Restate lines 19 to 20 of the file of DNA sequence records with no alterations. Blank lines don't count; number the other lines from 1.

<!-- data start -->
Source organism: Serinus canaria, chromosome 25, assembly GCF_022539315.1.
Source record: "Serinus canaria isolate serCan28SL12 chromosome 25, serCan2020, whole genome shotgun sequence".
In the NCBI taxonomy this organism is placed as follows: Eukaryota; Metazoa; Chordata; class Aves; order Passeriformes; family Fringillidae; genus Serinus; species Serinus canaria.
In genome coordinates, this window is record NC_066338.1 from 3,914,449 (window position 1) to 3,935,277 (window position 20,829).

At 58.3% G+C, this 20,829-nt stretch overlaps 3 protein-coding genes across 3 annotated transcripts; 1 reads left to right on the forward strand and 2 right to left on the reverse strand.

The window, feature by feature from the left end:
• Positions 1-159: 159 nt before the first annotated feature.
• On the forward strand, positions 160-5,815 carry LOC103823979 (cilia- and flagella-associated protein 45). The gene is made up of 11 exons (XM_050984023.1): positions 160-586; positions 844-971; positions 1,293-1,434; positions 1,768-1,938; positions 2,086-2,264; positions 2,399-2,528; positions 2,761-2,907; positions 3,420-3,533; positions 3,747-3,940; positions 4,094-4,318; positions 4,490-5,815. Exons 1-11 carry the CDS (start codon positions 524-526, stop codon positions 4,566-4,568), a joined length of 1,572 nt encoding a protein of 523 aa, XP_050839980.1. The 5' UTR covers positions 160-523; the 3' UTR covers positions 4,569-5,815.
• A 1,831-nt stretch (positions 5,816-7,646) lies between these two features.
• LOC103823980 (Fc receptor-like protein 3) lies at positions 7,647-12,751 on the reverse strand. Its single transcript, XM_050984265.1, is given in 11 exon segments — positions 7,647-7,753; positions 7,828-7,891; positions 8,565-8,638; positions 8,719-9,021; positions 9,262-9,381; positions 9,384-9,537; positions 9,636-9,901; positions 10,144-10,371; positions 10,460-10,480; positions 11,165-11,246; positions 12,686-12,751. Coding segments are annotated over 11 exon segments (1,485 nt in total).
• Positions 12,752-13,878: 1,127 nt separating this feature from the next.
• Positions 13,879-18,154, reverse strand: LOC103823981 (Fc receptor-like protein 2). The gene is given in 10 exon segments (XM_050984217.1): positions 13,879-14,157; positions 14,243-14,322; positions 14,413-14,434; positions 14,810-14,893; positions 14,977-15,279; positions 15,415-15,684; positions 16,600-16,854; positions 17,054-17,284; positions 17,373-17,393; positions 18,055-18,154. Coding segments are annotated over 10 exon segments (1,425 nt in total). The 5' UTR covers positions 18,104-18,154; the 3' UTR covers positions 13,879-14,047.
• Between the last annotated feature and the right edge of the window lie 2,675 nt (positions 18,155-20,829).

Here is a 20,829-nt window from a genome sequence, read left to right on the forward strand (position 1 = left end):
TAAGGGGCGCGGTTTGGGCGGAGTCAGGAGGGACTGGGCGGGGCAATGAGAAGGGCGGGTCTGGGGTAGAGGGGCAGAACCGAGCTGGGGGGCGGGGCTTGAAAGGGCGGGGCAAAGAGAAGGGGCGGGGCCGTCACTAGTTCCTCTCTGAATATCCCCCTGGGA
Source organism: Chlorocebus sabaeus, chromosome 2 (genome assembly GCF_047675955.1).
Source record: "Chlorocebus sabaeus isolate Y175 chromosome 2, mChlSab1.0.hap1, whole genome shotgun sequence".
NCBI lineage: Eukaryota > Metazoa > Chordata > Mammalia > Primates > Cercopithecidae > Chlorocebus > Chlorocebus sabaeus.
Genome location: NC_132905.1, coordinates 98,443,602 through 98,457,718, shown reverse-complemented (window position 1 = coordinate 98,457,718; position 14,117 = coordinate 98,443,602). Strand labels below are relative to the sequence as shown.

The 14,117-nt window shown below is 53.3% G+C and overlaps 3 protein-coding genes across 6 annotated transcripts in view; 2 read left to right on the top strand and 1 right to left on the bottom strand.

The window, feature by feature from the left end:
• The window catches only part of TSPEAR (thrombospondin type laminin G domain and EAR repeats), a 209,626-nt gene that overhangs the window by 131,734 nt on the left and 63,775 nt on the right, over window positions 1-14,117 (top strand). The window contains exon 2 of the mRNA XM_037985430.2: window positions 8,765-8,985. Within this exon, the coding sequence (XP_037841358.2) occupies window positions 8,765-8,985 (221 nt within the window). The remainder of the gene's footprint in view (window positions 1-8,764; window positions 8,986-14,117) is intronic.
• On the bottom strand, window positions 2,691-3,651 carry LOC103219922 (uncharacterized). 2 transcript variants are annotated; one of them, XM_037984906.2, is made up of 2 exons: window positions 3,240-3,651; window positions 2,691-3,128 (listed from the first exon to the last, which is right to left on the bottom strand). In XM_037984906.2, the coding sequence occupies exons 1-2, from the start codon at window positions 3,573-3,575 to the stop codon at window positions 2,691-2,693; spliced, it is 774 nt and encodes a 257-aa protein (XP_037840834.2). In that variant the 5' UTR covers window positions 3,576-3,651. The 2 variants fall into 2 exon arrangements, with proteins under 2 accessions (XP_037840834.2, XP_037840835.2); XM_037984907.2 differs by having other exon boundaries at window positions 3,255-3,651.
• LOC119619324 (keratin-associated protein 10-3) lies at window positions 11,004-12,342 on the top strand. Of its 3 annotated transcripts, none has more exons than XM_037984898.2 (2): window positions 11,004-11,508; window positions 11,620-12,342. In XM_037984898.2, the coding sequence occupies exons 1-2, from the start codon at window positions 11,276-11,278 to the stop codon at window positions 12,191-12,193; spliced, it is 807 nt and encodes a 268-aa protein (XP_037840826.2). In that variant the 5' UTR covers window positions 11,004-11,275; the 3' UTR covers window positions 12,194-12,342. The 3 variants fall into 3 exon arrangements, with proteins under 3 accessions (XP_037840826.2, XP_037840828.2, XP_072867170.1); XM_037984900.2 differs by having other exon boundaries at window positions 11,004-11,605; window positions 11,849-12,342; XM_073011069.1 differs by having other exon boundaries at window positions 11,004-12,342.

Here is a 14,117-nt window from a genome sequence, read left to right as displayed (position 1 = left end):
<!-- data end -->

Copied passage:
Genome location: NC_132905.1, coordinates 98,443,602 through 98,457,718, shown reverse-complemented (window position 1 = coordinate 98,457,718; position 14,117 = coordinate 98,443,602). Strand labels below are relative to the sequence as shown.

The 14,117-nt window shown below is 53.3% G+C and overlaps 3 protein-coding genes across 6 annotated transcripts in view; 2 read left to right on the top strand and 1 right to left on the bottom strand.